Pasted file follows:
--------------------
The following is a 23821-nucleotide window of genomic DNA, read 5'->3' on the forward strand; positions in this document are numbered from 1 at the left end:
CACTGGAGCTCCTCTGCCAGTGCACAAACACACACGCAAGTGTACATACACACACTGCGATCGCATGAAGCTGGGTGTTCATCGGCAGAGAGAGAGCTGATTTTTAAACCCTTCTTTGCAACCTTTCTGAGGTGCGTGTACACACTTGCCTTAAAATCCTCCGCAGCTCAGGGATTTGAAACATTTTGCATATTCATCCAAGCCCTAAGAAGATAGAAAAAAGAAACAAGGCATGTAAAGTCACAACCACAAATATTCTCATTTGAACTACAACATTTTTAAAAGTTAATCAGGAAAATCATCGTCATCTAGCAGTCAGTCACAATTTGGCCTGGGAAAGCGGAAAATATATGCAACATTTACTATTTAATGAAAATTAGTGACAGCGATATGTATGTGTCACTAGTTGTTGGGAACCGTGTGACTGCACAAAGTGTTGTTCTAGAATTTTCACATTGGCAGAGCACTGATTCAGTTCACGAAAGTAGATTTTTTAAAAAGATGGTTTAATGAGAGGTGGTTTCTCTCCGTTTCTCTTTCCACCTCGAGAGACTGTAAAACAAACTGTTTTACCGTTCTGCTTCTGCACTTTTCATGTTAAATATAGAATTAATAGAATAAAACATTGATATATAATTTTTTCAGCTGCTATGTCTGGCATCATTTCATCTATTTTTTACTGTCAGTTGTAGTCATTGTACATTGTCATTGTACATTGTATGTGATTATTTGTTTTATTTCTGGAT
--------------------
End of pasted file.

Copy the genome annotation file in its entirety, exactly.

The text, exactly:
The following is a 23821-nucleotide window of genomic DNA, read 5'->3' on the forward strand; positions in this document are numbered from 1 at the left end:
CACTGGAGCTCCTCTGCCAGTGCACAAACACACACGCAAGTGTACATACACACACTGCGATCGCATGAAGCTGGGTGTTCATCGGCAGAGAGAGAGCTGATTTTTAAACCCTTCTTTGCAACCTTTCTGAGGTGCGTGTACACACTTGCCTTAAAATCCTCCGCAGCTCAGGGATTTGAAACATTTTGCATATTCATCCAAGCCCTAAGAAGATAGAAAAAAGAAACAAGGCATGTAAAGTCACAACCACAAATATTCTCATTTGAACTACAACATTTTTAAAAGTTAATCAGGAAAATCATCGTCATCTAGCAGTCAGTCACAATTTGGCCTGGGAAAGCGGAAAATATATGCAACATTTACTATTTAATGAAAATTAGTGACAGCGATATGTATGTGTCACTAGTTGTTGGGAACCGTGTGACTGCACAAAGTGTTGTTCTAGAATTTTCACATTGGCAGAGCACTGATTCAGTTCACGAAAGTAGATTTTTTAAAAAGATGGTTTAATGAGAGGTGGTTTCTCTCCGTTTCTCTTTCCACCTCGAGAGACTGTAAAACAAACTGTTTTACCGTTCTGCTTCTGCACTTTTCATGTTAAATATAGAATTAATAGAATAAAACATTGATATATAATTTTTTCAGCTGCTATGTCTGGCATCATTTCATCTATTTTTTACTGTCAGTTGTAGTCATTGTACATTGTCATTGTACATTGTATGTGATTATTTGTTTTATTTCTGGAT